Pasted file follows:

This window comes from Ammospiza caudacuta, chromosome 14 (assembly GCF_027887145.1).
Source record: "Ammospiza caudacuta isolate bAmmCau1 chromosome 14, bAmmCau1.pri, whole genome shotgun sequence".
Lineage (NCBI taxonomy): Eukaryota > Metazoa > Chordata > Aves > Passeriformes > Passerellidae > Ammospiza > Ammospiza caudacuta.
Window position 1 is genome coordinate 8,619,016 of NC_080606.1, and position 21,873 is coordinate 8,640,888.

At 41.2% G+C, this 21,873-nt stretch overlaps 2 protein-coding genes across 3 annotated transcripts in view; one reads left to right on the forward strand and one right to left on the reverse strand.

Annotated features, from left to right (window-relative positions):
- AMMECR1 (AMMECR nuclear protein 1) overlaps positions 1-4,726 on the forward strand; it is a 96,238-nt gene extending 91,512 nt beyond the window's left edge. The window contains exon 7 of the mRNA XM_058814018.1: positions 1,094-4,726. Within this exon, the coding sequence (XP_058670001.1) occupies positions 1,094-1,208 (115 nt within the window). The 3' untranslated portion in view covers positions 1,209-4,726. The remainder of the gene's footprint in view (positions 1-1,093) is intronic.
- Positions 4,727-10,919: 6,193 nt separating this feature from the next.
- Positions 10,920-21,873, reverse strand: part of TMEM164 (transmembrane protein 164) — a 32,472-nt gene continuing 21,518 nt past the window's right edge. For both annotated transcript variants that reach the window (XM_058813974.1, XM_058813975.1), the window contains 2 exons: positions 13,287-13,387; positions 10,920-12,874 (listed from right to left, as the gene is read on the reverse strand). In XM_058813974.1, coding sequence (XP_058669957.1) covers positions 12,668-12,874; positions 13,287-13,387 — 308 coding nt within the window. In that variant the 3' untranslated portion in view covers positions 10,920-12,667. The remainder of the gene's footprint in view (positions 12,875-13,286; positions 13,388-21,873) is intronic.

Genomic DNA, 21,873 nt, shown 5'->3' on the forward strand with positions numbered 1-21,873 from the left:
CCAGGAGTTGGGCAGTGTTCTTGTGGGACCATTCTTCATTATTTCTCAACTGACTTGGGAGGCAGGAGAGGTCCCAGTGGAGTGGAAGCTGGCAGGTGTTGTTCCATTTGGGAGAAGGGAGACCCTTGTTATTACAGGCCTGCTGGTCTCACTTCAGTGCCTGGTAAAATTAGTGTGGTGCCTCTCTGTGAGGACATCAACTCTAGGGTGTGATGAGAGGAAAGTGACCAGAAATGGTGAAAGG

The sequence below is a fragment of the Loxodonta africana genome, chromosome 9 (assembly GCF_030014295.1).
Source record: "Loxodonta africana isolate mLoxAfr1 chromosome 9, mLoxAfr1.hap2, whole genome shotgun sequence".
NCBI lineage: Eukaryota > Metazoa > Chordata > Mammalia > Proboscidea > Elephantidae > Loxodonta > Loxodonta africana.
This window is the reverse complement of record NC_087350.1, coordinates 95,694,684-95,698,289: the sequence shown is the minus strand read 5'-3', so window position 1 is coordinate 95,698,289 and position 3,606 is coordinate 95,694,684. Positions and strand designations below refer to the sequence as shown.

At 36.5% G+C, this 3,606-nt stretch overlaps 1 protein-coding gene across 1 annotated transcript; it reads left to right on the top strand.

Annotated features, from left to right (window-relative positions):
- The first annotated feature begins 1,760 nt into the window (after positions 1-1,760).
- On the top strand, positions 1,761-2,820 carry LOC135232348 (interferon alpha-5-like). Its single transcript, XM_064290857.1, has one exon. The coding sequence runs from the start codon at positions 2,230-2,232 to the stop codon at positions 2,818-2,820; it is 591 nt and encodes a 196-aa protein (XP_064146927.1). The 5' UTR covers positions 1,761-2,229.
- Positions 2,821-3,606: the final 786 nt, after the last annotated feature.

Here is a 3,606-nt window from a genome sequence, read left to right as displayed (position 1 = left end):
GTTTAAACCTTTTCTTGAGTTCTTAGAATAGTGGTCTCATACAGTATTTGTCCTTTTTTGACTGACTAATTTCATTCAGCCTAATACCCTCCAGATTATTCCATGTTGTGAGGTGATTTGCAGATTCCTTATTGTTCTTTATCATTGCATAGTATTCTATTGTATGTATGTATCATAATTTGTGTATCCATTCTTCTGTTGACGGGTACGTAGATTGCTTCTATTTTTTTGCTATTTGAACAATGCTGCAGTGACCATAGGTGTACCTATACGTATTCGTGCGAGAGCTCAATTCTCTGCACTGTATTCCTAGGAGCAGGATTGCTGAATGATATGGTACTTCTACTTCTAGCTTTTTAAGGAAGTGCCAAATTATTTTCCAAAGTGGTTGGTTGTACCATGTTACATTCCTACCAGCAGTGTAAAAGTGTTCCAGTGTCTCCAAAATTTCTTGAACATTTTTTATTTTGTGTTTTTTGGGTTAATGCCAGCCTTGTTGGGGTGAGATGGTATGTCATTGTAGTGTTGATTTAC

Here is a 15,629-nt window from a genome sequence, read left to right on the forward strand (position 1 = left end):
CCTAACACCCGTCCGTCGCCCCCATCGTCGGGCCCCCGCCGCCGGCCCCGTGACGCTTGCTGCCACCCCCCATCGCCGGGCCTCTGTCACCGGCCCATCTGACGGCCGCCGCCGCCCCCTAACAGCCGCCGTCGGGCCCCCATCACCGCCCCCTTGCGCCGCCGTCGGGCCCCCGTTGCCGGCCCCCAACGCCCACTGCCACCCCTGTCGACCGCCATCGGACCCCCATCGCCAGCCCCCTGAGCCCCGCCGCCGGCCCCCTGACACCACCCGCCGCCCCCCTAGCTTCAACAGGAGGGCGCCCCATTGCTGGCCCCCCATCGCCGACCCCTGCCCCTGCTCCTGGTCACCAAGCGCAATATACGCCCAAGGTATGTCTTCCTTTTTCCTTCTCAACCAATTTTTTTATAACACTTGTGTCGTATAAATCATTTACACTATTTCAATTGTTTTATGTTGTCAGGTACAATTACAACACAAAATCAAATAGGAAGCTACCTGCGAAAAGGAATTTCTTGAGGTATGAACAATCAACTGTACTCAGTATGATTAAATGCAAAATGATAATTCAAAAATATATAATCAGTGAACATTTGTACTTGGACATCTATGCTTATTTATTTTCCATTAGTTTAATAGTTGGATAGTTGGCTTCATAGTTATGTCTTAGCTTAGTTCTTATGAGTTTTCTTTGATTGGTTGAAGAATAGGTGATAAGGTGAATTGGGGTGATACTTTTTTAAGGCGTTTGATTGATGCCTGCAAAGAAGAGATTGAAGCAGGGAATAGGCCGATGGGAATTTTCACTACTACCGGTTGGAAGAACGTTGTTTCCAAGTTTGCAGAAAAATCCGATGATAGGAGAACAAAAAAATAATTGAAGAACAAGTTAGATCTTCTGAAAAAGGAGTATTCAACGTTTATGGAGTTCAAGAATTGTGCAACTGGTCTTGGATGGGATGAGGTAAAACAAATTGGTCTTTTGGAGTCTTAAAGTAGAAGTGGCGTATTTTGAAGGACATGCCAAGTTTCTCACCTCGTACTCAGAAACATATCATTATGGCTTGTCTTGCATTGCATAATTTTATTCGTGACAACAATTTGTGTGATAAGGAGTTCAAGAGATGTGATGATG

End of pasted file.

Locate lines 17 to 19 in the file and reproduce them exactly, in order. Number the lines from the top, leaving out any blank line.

Annotated features, from left to right (window-relative positions):
- The first annotated feature begins 1,760 nt into the window (after positions 1-1,760).
- On the top strand, positions 1,761-2,820 carry LOC135232348 (interferon alpha-5-like). Its single transcript, XM_064290857.1, has one exon. The coding sequence runs from the start codon at positions 2,230-2,232 to the stop codon at positions 2,818-2,820; it is 591 nt and encodes a 196-aa protein (XP_064146927.1). The 5' UTR covers positions 1,761-2,229.